sterlingda writes: As if our country isn't already galloping toward tyranny, now The Transportation Security Administration (TSA) is blocking certain websites from the federal agencyââs computers, including halting access by staffers to any Internet pages that contain a âÅ"controversial opinion,âÂ according to an internal email obtained by CBS News. The new rules came into force on July 1, and prevent TSA employees from accessing such content, though what is deemed âÅ"controversial opinionâÂ is not explained.
sterlingda writes: The associated press reports that Austin police arrested Omar Ramos-Lopez, 20, on Wednesday, charging him with felony breach of computer security. Ramos-Lopez used a former colleague's password to deactivate starters and set off car horns, police said. Several car owners said they had to call tow trucks and were left stranded at work or home. "He caused these customers, now victims, to miss work," Austin police spokeswoman Veneza Aguinaga said. "They didn't get paid. They had to get tow trucks. They didn't know what was going on with their vehicles."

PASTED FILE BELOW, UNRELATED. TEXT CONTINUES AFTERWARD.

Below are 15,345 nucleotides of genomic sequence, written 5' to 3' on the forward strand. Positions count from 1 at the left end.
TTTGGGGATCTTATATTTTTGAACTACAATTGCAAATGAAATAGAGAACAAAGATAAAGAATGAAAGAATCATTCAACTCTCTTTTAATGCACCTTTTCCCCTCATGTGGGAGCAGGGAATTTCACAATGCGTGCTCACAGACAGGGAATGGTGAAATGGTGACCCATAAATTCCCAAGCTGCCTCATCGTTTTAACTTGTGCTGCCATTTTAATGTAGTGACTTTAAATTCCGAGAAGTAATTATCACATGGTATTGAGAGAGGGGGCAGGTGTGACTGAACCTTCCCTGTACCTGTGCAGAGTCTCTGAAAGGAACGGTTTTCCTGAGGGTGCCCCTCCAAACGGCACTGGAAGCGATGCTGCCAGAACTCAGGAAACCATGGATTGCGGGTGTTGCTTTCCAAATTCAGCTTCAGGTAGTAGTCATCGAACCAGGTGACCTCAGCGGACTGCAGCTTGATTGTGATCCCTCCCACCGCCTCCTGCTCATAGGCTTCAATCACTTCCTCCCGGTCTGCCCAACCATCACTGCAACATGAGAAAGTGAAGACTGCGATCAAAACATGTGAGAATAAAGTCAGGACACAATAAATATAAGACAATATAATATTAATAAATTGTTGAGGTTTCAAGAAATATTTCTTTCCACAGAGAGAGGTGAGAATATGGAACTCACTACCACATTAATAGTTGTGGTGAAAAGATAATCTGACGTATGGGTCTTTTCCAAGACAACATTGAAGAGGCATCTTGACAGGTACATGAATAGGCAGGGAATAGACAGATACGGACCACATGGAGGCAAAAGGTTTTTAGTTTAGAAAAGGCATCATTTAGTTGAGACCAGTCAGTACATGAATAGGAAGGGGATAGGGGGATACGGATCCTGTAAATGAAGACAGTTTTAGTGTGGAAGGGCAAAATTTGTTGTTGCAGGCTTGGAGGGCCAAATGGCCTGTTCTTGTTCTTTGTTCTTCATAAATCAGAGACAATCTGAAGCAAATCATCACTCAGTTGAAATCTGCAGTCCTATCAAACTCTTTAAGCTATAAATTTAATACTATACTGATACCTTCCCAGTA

sterlingda writes: Yesterday, Slashdot ran a story with the title "The Future of Wind Power May Be Underground". Also published yesterday was a story about the MYT(tm) Engine (Massive Yet Tiny, by Angel Labs LLC), which also has application as a pump or compressor. The company says the engine as a pump/compressor is able to combine all three key elements of pumping/compressing — pressure, volume, and flow — into one device, making it the ideal candidate for applications like pumping and retrieving pressurized air from wind turbines into underground chambers, making the storage cycle much more efficient and cost effective. Yesterday's article was about applying the MYT engine technology to geothermal energy harvesting. On May 15, 2010, Angel Labs will be demonstrating its engine to the Oregon Section of the Society of Automotive Engineers. The MYT (Massive Yet Tiny) Engine by inventor Raphial Morgado, is an award-winning internal combustion engine of new design that features multiple firings in one cycle, producing enormous torque in a small area. They claim 40 times higher power to weight ratio, low parts count, low maintenance, high mechanical efficiency, and low pollution.